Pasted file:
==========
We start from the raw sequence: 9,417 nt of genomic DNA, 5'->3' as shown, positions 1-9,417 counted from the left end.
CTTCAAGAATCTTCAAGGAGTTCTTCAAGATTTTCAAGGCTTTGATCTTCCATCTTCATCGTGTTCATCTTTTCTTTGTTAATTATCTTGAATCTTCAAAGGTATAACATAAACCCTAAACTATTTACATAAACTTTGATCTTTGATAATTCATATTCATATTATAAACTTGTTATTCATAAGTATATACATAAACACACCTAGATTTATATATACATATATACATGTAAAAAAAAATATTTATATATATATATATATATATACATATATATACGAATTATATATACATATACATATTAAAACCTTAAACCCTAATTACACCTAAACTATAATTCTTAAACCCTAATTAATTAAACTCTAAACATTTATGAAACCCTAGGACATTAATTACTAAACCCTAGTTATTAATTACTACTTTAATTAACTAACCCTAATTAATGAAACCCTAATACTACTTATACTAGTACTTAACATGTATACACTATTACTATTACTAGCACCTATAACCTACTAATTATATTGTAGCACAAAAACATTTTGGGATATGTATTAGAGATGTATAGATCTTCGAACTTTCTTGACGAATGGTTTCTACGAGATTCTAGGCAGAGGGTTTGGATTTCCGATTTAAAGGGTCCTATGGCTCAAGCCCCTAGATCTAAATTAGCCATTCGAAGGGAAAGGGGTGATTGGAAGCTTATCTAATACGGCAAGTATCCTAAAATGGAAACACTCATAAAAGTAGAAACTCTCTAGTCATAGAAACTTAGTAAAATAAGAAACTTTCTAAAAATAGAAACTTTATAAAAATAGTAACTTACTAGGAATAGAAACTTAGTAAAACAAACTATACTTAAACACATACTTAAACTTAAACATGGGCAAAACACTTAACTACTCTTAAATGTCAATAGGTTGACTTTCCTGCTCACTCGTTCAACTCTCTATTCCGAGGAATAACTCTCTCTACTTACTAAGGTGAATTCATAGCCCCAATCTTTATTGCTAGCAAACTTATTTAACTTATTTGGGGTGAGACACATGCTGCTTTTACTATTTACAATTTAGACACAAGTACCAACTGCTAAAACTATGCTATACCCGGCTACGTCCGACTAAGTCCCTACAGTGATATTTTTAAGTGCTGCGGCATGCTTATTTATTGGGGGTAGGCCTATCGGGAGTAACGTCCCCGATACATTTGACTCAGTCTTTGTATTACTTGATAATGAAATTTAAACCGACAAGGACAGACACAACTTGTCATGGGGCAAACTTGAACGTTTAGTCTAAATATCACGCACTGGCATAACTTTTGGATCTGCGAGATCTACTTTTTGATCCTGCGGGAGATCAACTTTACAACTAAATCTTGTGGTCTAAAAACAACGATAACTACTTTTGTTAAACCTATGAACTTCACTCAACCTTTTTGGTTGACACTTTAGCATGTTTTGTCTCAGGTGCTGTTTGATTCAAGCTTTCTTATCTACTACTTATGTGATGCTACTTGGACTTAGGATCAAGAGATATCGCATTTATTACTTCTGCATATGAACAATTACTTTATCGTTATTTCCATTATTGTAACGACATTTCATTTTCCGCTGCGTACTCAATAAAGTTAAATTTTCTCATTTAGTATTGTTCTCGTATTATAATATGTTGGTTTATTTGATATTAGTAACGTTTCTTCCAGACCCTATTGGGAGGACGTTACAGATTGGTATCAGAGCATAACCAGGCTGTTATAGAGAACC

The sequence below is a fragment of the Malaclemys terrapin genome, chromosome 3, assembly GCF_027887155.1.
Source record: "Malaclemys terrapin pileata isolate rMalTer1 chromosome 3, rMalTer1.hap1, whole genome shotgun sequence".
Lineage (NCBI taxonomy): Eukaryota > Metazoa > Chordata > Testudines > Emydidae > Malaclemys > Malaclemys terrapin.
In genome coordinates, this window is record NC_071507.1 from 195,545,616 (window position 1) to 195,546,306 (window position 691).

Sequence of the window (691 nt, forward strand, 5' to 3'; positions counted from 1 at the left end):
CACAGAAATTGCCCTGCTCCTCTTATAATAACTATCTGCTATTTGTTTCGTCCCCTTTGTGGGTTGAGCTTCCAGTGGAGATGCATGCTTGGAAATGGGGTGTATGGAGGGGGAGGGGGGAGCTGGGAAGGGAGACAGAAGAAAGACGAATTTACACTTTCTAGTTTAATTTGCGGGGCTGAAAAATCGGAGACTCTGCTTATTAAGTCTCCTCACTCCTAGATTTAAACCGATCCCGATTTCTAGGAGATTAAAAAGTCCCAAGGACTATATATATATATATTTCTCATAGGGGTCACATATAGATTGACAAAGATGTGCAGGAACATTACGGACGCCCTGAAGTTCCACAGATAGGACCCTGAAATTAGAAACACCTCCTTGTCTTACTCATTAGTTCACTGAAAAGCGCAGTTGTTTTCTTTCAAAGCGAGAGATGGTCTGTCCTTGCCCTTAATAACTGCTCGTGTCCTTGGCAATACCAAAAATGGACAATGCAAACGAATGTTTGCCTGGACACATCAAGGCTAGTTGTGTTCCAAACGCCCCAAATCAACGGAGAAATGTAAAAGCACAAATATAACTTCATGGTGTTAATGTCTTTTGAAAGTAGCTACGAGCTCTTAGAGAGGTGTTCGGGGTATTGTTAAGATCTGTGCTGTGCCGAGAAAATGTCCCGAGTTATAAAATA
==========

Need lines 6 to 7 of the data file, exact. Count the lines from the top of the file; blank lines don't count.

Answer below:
In genome coordinates, this window is record NC_071507.1 from 195,545,616 (window position 1) to 195,546,306 (window position 691).

Sequence of the window (691 nt, forward strand, 5' to 3'; positions counted from 1 at the left end):